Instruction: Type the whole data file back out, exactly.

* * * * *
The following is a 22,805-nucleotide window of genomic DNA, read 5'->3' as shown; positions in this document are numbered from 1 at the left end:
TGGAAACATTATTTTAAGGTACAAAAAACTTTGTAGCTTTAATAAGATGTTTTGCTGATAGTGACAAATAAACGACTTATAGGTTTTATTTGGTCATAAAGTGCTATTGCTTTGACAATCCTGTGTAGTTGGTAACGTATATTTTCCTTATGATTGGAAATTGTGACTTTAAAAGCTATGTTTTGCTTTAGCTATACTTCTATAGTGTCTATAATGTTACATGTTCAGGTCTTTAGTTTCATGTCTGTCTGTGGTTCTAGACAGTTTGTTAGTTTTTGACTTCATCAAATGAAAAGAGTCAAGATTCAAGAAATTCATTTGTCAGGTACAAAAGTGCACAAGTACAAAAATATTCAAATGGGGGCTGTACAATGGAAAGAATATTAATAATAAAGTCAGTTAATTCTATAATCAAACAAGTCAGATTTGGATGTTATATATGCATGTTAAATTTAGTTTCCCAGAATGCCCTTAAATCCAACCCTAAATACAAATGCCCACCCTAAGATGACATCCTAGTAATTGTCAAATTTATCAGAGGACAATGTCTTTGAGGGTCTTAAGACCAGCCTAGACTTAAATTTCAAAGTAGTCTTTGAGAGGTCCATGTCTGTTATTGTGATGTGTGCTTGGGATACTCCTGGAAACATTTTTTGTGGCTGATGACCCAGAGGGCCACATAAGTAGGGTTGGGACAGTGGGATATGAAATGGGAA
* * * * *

The following is a 22,805-nucleotide window of genomic DNA, read 5'->3' as shown; positions in this document are numbered from 1 at the left end:
TGGAAACATTATTTTAAGGTACAAAAAACTTTGTAGCTTTAATAAGATGTTTTGCTGATAGTGACAAATAAACGACTTATAGGTTTTATTTGGTCATAAAGTGCTATTGCTTTGACAATCCTGTGTAGTTGGTAACGTATATTTTCCTTATGATTGGAAATTGTGACTTTAAAAGCTATGTTTTGCTTTAGCTATACTTCTATAGTGTCTATAATGTTACATGTTCAGGTCTTTAGTTTCATGTCTGTCTGTGGTTCTAGACAGTTTGTTAGTTTTTGACTTCATCAAATGAAAAGAGTCAAGATTCAAGAAATTCATTTGTCAGGTACAAAAGTGCACAAGTACAAAAATATTCAAATGGGGGCTGTACAATGGAAAGAATATTAATAATAAAGTCAGTTAATTCTATAATCAAACAAGTCAGATTTGGATGTTATATATGCATGTTAAATTTAGTTTCCCAGAATGCCCTTAAATCCAACCCTAAATACAAATGCCCACCCTAAGATGACATCCTAGTAATTGTCAAATTTATCAGAGGACAATGTCTTTGAGGGTCTTAAGACCAGCCTAGACTTAAATTTCAAAGTAGTCTTTGAGAGGTCCATGTCTGTTATTGTGATGTGTGCTTGGGATACTCCTGGAAACATTTTTTGTGGCTGATGACCCAGAGGGCCACATAAGTAGGGTTGGGACAGTGGGATATGAAATGGGAA